Nowadays, most pilgrims come to Lhasa in winter, when herding or farming is at a lull, and where the sun is warm, at least compared to the windswept Northern plains. One finds everything a Tibetan would want on the Barkhor; yak butter, dried meat, medicinal herbs, religious objects, thermos bottles, mixers for making Tibetan tea, traditional hats, hand woven chuba material from Southern Tibet and much more. It is the meeting of two worlds.. and two minds.

Norlha is located on the Tibetan Plateau the region otherwise known as the Roof of the World, an area populated by more yak and sheep than humans. Since few can come this far to view our work and buy our products, we sought a means to reach clients beyond the pasture. We didn’t have the resources to open stores in the world’s capitals, so we opted for the next best solution, one made possible in our cyber age.

Our first e-commerce website was functional in 2014, the year we decided to launch our brand. It initiated us to the complexities of e-commerce, and was a great learning curve. The second website followed the next year, an improvement on the first, then the third last year. We were beginning to sell, but this was not enough; we needed to develop the ability to communicate Norlha’s story and present the products to people who often had no idea about yaks or their khullu.

This year, we decided to get serious about our website, and pull in more resources. Early in the year, Dechen and Bill, the Website Manager appealed to web designers, videographers, developers, merchandisers, photographers and art directors to come to Norlha and give us a hand. In the first wave came videographer Crispin Hutton and photographer Dan Paton from the UK, followed by Merchandiser Anita Wong and copy writer Kwei Chee Lam from Hong Kong and Beijing, and photographer Matt Linden from Finland. Then came web designer Samantha Gaghan from Australia/Canada, Videographer Steve Pierce from Oxford, photographer Axl Jenson and Art Director Nicole Hardt from Berlin and Developers Melissa Johnson and Chris Dunder from Seattle.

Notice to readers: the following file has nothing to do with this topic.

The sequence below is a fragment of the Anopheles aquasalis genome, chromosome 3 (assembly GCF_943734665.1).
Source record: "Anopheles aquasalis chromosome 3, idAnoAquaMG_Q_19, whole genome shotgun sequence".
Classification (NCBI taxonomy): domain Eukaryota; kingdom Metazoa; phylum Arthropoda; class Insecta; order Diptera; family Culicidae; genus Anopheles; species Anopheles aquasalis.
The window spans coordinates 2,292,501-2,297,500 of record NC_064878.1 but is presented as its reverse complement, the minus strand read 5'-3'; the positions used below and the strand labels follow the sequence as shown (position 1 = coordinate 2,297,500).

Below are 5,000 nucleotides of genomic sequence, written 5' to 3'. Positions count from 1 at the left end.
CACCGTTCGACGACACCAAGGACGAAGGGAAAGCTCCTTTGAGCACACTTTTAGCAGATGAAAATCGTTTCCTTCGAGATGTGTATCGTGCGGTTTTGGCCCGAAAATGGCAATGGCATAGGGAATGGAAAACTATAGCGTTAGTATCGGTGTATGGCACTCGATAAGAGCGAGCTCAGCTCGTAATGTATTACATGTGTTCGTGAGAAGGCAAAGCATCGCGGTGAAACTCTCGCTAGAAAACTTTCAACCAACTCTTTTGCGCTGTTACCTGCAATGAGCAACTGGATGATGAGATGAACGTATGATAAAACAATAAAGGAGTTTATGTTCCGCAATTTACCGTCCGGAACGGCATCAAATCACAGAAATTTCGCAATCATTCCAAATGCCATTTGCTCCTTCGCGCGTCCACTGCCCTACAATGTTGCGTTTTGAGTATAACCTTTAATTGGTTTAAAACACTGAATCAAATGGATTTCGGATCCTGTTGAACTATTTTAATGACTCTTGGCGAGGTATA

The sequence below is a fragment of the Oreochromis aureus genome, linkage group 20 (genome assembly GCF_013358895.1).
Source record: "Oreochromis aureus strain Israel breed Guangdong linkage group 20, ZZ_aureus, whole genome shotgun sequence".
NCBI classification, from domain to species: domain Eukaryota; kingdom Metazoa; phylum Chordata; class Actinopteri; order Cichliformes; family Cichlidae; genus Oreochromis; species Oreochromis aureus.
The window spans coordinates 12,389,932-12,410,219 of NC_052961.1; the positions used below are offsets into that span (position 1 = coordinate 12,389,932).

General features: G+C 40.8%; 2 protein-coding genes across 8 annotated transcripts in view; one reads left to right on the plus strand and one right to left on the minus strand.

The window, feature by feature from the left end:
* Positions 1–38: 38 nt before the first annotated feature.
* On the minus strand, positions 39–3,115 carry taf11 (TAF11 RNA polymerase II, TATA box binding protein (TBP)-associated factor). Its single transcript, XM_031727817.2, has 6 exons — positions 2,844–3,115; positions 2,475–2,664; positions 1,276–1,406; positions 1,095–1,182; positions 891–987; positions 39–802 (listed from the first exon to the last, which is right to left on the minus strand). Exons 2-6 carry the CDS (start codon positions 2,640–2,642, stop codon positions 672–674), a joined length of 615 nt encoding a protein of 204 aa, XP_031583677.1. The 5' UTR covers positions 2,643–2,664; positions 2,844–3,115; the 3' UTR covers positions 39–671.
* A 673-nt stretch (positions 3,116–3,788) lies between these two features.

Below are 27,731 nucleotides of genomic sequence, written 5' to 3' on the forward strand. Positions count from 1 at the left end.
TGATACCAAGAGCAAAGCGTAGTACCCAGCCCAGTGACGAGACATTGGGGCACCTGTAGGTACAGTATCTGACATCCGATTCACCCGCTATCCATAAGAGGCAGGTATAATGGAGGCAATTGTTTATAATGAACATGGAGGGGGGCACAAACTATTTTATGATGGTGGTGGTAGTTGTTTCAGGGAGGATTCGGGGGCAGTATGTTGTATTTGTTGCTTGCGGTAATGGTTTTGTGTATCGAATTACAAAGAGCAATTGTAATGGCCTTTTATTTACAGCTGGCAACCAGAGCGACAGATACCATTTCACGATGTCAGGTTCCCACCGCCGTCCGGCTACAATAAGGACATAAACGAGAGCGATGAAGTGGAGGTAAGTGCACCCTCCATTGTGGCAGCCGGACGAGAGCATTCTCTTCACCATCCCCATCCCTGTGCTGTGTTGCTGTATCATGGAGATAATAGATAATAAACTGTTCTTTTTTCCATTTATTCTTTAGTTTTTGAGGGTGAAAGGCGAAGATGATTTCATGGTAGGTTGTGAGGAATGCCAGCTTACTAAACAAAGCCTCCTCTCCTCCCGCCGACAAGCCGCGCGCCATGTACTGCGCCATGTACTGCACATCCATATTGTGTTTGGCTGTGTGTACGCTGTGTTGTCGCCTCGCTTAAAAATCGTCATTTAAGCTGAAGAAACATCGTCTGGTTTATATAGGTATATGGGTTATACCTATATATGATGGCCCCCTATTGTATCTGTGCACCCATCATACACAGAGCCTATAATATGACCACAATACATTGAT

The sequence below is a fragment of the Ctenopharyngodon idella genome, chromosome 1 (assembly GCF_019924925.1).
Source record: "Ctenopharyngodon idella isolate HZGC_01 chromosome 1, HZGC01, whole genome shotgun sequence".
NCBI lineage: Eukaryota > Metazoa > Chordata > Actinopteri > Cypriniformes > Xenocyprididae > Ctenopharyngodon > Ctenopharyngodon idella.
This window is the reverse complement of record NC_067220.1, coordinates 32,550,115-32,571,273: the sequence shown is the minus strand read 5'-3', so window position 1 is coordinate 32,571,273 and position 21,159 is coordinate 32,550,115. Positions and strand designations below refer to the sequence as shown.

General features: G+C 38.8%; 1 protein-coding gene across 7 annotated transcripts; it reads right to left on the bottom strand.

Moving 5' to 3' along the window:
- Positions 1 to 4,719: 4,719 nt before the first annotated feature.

All offered their time on a voluntary basis. While the first group endured extreme conditions in Spring snow, it was this last team that came under the most pressure, looming under a self-imposed deadline of September 1st. The work load was intense: The 400 studio pictures of the products involved turning our dining room into a studio, further training our studio photographer Lhabum to shoot the products on a background of white paper, getting up at 4 am and freezing in the pre-dawn fog waiting for the first, perfect light of day, and enduring rain and a drone that refused to work in wet conditions. Then Sam designed and Chris and Melissa developed, lending their genius to create a flexible and deeply functional website. Everyone but Sam left on the 2nd of September, after a weekend celebrating the new website at Norden Camp. One detail: We had to push back the launch date two weeks, during which Bill, Dechen and I sat around a table to complete the work. The good news: the website is up, come and see it!!! And a great thanks to you all for helping us make this happen!